Social Brewing and Friendly Competitions

This guest post was written by Jake Metzler, who spends his free time writing songs, brewing beer, and drinking his creations. He’s still perfecting the practice of doing all three at once. He also has a growing collection of brewing supplies.

So, you like to brew your own beer. And why wouldn’t you? It’s cost-efficient, tasty, and allows you to create something you enjoy. The process of brewing beer requires patience and discipline, but offers the reward of a unique brew of your own.

Drinking has always been a social activity, and brewing can be the same. If you’re friends with people who enjoy a nice drink (and you probably are), then there are a few ways you can make brewing a social event.

Those Who Brew Together

Of course the first and most obvious option is to brew with a friend. You can split the costs, labor, and bounty. In return, you get someone to help move jugs full of liquid, keep bottling tubes steady, and talk with while you wait for reactions to take place.

Teaching

If you’re the first of your friends to catch on to the brewing craze, take the opportunity to become a teacher. Teaching is a great way to learn things yourself, and those who learn together create tight bonds. You still get someone to help you out with the heavy labor, and you’re creating a friend who you can talk with about the intricacies of your home brewing hobby.

Home Brewing Contest

A lot of cities are hosting beer festivals, allowing vendors from all over to display their wares to a new audience. As part of these festivals, there is often a brewing contest. Entrants pay a fee to contribute to the pot and cover administrative costs, and then they get their brew entered against other local brewers.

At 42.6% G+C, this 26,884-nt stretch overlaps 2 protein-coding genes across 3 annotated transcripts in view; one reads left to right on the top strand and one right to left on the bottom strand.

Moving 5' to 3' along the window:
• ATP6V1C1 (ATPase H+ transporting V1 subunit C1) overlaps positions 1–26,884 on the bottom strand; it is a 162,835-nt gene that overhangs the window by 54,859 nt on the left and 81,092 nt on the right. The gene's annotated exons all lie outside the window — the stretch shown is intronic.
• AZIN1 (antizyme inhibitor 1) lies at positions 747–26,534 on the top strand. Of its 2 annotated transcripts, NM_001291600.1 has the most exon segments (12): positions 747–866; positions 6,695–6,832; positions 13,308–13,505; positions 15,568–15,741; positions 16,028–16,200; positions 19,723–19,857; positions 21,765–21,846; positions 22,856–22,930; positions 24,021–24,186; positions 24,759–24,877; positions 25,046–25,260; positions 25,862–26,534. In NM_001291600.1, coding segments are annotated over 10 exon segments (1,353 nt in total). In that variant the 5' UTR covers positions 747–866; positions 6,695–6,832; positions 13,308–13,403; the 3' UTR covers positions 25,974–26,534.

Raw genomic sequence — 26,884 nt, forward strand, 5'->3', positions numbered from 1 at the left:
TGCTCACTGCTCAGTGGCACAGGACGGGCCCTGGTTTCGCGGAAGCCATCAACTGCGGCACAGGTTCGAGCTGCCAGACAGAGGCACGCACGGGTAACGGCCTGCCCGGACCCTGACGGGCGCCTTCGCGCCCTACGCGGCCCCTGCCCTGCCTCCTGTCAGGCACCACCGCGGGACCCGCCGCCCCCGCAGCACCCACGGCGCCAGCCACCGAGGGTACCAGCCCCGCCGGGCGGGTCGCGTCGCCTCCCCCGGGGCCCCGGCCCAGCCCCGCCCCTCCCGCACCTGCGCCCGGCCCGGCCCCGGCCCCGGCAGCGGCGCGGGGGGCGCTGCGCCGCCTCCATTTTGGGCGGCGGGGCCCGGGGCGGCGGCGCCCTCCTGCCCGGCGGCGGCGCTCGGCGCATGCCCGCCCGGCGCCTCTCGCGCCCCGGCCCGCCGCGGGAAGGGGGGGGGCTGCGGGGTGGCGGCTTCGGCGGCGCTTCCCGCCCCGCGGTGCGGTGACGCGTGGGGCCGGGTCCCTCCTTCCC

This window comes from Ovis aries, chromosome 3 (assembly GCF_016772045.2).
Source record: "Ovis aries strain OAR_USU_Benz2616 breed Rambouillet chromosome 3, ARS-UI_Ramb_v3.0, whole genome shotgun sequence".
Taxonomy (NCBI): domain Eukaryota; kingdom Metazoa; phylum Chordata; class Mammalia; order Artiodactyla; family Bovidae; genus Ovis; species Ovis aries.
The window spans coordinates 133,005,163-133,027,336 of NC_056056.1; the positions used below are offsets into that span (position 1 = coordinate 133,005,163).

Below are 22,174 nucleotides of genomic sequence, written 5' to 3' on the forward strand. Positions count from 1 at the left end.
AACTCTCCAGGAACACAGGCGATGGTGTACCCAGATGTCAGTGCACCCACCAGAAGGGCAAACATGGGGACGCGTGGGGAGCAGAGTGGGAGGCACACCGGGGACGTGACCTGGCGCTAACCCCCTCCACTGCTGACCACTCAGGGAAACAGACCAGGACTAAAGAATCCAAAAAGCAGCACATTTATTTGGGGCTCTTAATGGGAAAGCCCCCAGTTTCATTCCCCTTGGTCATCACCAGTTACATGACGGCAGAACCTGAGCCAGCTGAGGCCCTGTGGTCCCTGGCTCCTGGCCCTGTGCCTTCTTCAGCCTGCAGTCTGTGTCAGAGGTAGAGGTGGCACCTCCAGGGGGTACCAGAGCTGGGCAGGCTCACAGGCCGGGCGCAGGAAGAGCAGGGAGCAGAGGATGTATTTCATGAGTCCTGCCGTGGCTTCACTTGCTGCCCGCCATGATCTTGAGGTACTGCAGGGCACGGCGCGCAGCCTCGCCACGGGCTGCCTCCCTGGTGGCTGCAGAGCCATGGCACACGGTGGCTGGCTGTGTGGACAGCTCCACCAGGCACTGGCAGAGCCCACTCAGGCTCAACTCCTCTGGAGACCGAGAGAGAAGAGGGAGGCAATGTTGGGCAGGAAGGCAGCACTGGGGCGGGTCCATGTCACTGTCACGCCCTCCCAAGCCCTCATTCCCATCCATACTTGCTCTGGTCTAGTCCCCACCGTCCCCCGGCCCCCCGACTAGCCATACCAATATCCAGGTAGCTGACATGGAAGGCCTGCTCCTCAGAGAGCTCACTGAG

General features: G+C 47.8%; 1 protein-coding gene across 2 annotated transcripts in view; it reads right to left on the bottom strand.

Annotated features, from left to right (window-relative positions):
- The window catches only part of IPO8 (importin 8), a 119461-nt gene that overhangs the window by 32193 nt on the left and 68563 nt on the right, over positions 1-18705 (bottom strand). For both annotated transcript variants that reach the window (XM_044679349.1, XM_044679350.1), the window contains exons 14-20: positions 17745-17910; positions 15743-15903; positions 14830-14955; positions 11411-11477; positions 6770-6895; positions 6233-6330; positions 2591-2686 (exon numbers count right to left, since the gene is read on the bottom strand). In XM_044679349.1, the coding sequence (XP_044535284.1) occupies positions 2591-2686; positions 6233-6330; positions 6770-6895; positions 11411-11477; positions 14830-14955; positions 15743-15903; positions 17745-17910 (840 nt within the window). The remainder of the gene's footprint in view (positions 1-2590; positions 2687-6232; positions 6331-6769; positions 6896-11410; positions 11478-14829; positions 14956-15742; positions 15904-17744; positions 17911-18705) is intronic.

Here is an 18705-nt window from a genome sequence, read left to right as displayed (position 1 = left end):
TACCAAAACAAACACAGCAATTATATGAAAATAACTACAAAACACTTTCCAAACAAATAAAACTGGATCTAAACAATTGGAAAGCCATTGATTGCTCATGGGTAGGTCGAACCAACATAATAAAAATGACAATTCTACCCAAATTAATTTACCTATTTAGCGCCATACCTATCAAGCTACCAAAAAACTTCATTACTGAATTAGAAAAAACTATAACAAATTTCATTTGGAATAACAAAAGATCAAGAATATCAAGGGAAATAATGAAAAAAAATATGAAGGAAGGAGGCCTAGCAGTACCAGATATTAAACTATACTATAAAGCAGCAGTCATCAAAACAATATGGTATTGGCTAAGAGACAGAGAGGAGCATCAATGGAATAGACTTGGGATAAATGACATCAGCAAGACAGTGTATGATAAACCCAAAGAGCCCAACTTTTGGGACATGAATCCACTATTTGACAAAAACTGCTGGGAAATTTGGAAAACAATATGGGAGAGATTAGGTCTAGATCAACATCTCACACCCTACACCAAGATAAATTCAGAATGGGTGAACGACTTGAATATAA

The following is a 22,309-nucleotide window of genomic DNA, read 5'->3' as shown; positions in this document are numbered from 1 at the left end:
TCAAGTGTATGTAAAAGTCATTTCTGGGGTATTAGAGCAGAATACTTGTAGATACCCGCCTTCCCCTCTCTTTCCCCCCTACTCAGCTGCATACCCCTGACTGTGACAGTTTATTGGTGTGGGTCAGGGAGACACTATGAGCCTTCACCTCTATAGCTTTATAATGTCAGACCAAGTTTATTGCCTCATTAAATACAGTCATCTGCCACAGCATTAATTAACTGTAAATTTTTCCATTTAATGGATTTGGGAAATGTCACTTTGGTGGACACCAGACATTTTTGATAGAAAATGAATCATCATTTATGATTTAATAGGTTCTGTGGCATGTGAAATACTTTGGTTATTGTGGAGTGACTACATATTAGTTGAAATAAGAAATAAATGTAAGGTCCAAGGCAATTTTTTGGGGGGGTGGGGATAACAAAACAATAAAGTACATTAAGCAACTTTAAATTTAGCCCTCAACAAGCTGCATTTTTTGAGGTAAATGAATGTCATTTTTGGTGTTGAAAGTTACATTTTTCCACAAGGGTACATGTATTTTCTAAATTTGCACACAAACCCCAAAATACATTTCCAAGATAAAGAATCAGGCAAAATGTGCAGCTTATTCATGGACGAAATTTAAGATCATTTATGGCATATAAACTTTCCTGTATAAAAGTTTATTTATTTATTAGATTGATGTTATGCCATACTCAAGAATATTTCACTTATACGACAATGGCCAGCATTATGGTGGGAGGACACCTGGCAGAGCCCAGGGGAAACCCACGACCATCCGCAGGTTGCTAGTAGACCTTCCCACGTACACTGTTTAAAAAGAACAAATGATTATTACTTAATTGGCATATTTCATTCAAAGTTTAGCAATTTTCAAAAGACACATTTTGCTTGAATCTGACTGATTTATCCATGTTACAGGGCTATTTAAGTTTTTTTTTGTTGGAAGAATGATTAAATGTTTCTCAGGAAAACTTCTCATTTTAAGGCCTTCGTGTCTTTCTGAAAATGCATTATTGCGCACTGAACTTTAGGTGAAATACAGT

The benefit of this, besides the possibility of winning a prize, is to get critique on your product. Sure, you know that you like your beer, and you know your friends and family say they like it, but there is a lot to be said for having your recipe judged. Contest judges range from brewers to other professionals in the beer industry, so you will have the chance to be judged by a pallet that really knows what they’re talking about.

But maybe there’s not a beer festival in your area. Maybe you don’t want to pay the entry fee. Perhaps you’re not ready to expose your hard work to the judgment of strangers.

In this case, you can always put together your own brewing competition between friends. Here are the steps to organizing a successful brewing contest:

  • Decide on a theme, whether it be stouts, fruit ales, IPAs, or whatever strikes your fancy.
  • Set a timeline. When will brewing begin? When will the judging take place?
  • Find judges. Ask your parents. Bribe your friends. Ask people at the local bar. It shouldn’t be too hard to find people to drink your beer.
  • Fund Yourself. There are a couple of different ways to put together money for prizes. You can require and entry fee for anyone wanting to participate, and then split the pot. Another option is to invite friends and associates to taste (even give them some judging power!) and charge a small tasting fee. You could also do both.

Hosting your own contest takes a little work, but it’s a great way to get your homebrew judged against that of your peers by people you know and trust. It is a great stepping stone to bigger contests and also offers an opportunity to get together with friends.

Is home brewing a social or solitary activity for you? Discuss in the comments below.